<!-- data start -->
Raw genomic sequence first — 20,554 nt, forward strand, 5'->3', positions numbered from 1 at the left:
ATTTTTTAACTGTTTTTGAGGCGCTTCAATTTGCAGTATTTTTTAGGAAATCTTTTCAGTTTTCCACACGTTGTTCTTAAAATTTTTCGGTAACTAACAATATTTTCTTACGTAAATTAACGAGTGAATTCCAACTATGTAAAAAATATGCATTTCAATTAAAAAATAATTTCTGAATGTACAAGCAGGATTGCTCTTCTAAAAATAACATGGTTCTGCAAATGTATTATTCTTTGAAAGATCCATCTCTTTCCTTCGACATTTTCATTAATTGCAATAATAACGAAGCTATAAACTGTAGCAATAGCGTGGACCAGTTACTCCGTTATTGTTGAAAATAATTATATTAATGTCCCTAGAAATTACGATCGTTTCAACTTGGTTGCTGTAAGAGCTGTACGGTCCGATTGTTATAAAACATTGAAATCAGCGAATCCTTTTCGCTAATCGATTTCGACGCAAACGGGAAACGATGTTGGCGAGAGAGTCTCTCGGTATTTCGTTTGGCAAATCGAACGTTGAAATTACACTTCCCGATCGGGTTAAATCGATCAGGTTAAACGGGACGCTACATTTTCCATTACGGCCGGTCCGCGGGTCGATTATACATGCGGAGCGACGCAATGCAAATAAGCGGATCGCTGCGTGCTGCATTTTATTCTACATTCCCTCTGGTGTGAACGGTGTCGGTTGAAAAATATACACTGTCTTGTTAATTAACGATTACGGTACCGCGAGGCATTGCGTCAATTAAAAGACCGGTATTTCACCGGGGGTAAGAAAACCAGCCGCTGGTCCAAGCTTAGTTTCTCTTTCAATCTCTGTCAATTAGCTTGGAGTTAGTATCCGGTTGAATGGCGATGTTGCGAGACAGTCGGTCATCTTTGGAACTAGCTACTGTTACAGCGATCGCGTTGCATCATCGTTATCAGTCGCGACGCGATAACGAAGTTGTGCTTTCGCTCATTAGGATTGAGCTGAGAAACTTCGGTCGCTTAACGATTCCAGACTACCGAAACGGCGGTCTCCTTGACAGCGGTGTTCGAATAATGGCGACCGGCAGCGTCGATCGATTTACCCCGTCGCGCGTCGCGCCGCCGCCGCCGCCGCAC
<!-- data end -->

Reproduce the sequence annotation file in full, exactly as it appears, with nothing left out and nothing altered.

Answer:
Raw genomic sequence first — 20,554 nt, forward strand, 5'->3', positions numbered from 1 at the left:
ATTTTTTAACTGTTTTTGAGGCGCTTCAATTTGCAGTATTTTTTAGGAAATCTTTTCAGTTTTCCACACGTTGTTCTTAAAATTTTTCGGTAACTAACAATATTTTCTTACGTAAATTAACGAGTGAATTCCAACTATGTAAAAAATATGCATTTCAATTAAAAAATAATTTCTGAATGTACAAGCAGGATTGCTCTTCTAAAAATAACATGGTTCTGCAAATGTATTATTCTTTGAAAGATCCATCTCTTTCCTTCGACATTTTCATTAATTGCAATAATAACGAAGCTATAAACTGTAGCAATAGCGTGGACCAGTTACTCCGTTATTGTTGAAAATAATTATATTAATGTCCCTAGAAATTACGATCGTTTCAACTTGGTTGCTGTAAGAGCTGTACGGTCCGATTGTTATAAAACATTGAAATCAGCGAATCCTTTTCGCTAATCGATTTCGACGCAAACGGGAAACGATGTTGGCGAGAGAGTCTCTCGGTATTTCGTTTGGCAAATCGAACGTTGAAATTACACTTCCCGATCGGGTTAAATCGATCAGGTTAAACGGGACGCTACATTTTCCATTACGGCCGGTCCGCGGGTCGATTATACATGCGGAGCGACGCAATGCAAATAAGCGGATCGCTGCGTGCTGCATTTTATTCTACATTCCCTCTGGTGTGAACGGTGTCGGTTGAAAAATATACACTGTCTTGTTAATTAACGATTACGGTACCGCGAGGCATTGCGTCAATTAAAAGACCGGTATTTCACCGGGGGTAAGAAAACCAGCCGCTGGTCCAAGCTTAGTTTCTCTTTCAATCTCTGTCAATTAGCTTGGAGTTAGTATCCGGTTGAATGGCGATGTTGCGAGACAGTCGGTCATCTTTGGAACTAGCTACTGTTACAGCGATCGCGTTGCATCATCGTTATCAGTCGCGACGCGATAACGAAGTTGTGCTTTCGCTCATTAGGATTGAGCTGAGAAACTTCGGTCGCTTAACGATTCCAGACTACCGAAACGGCGGTCTCCTTGACAGCGGTGTTCGAATAATGGCGACCGGCAGCGTCGATCGATTTACCCCGTCGCGCGTCGCGCCGCCGCCGCCGCCGCAC